Every day, sensitive information circulates within companies. Depending on the measures implemented by organizations, preserving data security and confidentiality is not always easy.
This is especially true for HR data, which is even more sensitive and confidential.
HR departments cannot take this task lightly. As l’Ordre des Conseillers en Ressources Humaines Agréés (CRHA) reminds us, HR managers have an obligation to protect this data.
HR departments must, therefore, put strong and reliable security measures in place to protect them.
Here are a few ideas to take into consideration:
CONFIDENTIALITY OF HR DATA, EVERYBODY’S BUSINESS
From contracts, to salaries, to private information (address, date of birth, social security number, etc), Human Resources managers have to deal with employees' data regularly. However, with data access comes responsibility.
Beyond HR departments, this applies to everybody in the company: anyone who handles data has a responsibility. Thus the importance of defining who should have access to which data and why.
To that end, companies can create security profiles, or set up granularity of access.
Creating separate security profiles allows restriction of access to certain files and prevents sensitive information from getting into the wrong hands.
This way, employees only have access to data that is relevant and necessary for their work. No more, no less!
Data stored in physical files is even more vulnerable than data processed in online frameworks, such as Human Resources Information Systems (HRIS) for example.
Indeed, a physical file can easily be lost, damaged, destroyed or stolen. It also doesn’t require authentication: nothing can prevent a curious colleague from opening a file and consulting its content.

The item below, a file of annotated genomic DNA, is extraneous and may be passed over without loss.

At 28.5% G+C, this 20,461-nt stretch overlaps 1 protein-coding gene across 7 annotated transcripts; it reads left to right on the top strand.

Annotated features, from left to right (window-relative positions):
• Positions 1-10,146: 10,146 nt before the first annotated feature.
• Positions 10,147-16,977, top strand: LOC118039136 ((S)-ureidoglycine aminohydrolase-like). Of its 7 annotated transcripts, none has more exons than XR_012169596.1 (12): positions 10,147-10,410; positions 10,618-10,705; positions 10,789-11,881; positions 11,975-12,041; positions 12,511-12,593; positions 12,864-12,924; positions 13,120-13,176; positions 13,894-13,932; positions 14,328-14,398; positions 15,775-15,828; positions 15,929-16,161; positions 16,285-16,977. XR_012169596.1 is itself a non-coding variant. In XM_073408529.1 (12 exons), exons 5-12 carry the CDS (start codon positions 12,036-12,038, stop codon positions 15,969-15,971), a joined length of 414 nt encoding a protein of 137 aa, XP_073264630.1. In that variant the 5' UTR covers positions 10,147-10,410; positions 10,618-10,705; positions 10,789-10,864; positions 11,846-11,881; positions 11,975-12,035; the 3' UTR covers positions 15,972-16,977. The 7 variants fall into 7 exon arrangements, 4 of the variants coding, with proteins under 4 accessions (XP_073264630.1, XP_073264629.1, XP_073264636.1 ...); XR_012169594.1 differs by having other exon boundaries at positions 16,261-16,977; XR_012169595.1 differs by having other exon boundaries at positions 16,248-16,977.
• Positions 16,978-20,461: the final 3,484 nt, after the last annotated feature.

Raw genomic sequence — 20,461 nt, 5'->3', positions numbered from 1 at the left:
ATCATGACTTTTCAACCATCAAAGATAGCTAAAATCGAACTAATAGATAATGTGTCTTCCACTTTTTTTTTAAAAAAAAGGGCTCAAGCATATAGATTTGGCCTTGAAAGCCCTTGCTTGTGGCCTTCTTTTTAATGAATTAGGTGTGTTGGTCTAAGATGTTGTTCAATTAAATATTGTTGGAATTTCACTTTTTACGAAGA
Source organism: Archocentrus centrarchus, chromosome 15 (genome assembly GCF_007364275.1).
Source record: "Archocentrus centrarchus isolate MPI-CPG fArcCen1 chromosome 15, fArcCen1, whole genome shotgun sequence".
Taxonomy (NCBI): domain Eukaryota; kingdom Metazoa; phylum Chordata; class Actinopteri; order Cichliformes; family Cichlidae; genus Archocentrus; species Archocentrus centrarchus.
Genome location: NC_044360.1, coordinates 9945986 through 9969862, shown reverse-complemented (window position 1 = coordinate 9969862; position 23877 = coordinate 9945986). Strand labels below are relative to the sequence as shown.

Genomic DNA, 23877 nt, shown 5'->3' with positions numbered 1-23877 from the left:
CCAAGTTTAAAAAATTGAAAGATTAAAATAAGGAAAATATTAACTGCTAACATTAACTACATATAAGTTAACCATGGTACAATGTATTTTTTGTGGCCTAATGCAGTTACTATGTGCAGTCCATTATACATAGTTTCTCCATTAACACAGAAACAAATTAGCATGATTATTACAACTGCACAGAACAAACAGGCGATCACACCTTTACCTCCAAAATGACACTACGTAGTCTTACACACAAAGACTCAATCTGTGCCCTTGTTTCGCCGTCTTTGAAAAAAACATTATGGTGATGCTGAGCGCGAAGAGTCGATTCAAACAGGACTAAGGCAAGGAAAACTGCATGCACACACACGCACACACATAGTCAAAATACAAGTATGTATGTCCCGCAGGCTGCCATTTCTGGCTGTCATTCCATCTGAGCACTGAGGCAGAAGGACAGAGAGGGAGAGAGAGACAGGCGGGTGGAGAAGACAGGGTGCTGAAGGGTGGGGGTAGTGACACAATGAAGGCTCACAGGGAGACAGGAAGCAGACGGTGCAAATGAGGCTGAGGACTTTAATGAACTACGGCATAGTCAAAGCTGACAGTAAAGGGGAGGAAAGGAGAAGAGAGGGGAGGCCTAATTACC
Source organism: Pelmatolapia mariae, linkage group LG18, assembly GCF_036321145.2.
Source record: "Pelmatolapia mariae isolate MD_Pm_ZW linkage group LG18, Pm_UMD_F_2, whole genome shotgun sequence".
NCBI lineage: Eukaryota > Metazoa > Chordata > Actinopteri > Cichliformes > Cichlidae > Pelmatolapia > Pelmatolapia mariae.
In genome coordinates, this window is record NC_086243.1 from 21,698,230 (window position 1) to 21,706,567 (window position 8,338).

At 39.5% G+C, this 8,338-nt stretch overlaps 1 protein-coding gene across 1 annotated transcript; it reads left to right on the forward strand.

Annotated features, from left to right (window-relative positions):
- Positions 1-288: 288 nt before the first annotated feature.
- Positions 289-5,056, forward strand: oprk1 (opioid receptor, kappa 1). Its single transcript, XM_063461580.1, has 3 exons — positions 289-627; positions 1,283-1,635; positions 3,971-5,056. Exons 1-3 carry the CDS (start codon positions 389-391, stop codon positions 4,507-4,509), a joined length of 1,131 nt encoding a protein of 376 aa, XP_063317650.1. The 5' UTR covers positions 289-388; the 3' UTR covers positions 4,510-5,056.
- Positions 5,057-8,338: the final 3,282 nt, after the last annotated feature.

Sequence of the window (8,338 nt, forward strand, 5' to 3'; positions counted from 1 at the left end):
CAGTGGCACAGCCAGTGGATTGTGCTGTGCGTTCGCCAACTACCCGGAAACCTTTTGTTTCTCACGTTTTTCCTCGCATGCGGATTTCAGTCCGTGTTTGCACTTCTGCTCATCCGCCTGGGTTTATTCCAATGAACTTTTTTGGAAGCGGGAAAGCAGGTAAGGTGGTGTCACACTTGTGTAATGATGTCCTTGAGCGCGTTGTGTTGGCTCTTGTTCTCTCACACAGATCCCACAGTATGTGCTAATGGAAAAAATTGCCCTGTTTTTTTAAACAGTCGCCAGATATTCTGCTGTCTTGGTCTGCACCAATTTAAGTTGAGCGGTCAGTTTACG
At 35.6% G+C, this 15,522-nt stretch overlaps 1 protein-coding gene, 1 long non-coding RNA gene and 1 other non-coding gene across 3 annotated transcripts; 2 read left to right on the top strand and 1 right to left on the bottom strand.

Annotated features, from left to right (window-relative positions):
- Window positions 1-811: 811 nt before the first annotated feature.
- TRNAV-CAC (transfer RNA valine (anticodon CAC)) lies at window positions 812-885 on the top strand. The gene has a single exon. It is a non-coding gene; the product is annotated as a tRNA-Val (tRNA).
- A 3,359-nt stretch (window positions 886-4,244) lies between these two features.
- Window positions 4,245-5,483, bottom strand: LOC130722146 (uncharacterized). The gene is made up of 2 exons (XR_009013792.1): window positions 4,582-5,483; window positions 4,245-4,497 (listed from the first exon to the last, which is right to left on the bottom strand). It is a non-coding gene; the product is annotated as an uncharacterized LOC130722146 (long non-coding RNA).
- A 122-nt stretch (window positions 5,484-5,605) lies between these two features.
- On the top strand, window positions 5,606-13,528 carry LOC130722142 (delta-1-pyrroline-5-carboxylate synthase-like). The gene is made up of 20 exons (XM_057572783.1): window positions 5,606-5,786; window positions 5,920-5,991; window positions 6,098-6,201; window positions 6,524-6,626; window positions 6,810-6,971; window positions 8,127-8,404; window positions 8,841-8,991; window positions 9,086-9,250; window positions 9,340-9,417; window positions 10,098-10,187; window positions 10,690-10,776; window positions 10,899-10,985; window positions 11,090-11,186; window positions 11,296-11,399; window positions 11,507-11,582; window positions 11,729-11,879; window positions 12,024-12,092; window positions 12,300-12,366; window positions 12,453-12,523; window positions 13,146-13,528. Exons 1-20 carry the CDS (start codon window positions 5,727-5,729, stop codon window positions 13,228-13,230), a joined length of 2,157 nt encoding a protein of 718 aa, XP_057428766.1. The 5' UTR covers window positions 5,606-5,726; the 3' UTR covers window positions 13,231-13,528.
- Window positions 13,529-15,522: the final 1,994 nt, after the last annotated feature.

The same is true for Excel file management, which is often decentralized. This system can lead to many transcription errors or data loss.
THE DANGERS OF TELEWORKING
Teleworking has become an important part of our professional lives in the last year and a half.
Still, most companies fail to take the safety hazards that telecommuting can pose into consideration.
For starters, telecommuting has increased the amount of data exchanged via email tenfold. A seemingly trivial detail.
How can we ensure employees do not disclose confidential data, or even access to tools, files or databases by email?
Keeping track of what is exchanged between colleagues is very difficult, nearly impossible.
Again, granularity of access and security profiles could prevent data leakage, whether voluntary or not, within the company.
AWARENESS TO AVOID INTERNAL ATTACKS
Cases of data theft are becoming more and more common.
First, it’s important to know that these attacks can happen to companies of any size, not just large multinational corporations.
According to the Ponemon Institute and IBM Security, 51% of organizations have reported a significant business disruption during the past two years due to a cybersecurity incident. That’s over one in two companies.
These incidents are very costly. According to IBM, the average cost of a data breach is $3.86 million.
Phishing, fraud, malicious intent, employees’ inadvertent errors... many types of data leaks exist. All the more reason to raise awareness among employees and to do everything possible to avoid these unfortunate events.
There are many ways to avoid these situations. Firewall systems, secured connections, etc.
In addition, you should also implement awareness measures within your teams. For instance, you can create a reference document for your employees to use when they are unsure about the origin of an email or the safety of a website that asks for login credentials. The step-by-step document would help them analyze and vet these situations.
Other authentication tools are also available within an HRIS, such as SSO or double authentication.
Finally, to ensure your company’s data confidentiality, note that many HRIS editors deal with service providers who protect their servers (encryptions), thus preventing organization’s data from being read from an unknown server.